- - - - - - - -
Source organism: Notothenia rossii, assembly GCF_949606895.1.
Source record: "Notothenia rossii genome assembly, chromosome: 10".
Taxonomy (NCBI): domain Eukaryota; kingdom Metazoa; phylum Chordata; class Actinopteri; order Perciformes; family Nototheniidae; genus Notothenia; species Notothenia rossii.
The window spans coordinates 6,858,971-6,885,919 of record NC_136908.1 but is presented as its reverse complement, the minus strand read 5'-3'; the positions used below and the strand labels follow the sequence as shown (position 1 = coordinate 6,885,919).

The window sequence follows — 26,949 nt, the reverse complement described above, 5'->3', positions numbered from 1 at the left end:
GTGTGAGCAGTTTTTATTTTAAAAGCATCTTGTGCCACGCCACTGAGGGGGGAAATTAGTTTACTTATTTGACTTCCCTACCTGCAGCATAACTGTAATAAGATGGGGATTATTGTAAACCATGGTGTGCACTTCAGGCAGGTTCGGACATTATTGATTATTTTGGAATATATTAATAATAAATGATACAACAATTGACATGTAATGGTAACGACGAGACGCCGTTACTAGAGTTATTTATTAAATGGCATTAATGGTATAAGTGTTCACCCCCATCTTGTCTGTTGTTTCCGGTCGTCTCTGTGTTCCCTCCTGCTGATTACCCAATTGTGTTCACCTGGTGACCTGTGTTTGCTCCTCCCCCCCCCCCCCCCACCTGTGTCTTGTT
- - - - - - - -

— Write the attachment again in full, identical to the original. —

Source organism: Notothenia rossii, assembly GCF_949606895.1.
Source record: "Notothenia rossii genome assembly, chromosome: 10".
Taxonomy (NCBI): domain Eukaryota; kingdom Metazoa; phylum Chordata; class Actinopteri; order Perciformes; family Nototheniidae; genus Notothenia; species Notothenia rossii.
The window spans coordinates 6,858,971-6,885,919 of record NC_136908.1 but is presented as its reverse complement, the minus strand read 5'-3'; the positions used below and the strand labels follow the sequence as shown (position 1 = coordinate 6,885,919).

The window sequence follows — 26,949 nt, the reverse complement described above, 5'->3', positions numbered from 1 at the left end:
GTGTGAGCAGTTTTTATTTTAAAAGCATCTTGTGCCACGCCACTGAGGGGGGAAATTAGTTTACTTATTTGACTTCCCTACCTGCAGCATAACTGTAATAAGATGGGGATTATTGTAAACCATGGTGTGCACTTCAGGCAGGTTCGGACATTATTGATTATTTTGGAATATATTAATAATAAATGATACAACAATTGACATGTAATGGTAACGACGAGACGCCGTTACTAGAGTTATTTATTAAATGGCATTAATGGTATAAGTGTTCACCCCCATCTTGTCTGTTGTTTCCGGTCGTCTCTGTGTTCCCTCCTGCTGATTACCCAATTGTGTTCACCTGGTGACCTGTGTTTGCTCCTCCCCCCCCCCCCCCCACCTGTGTCTTGTT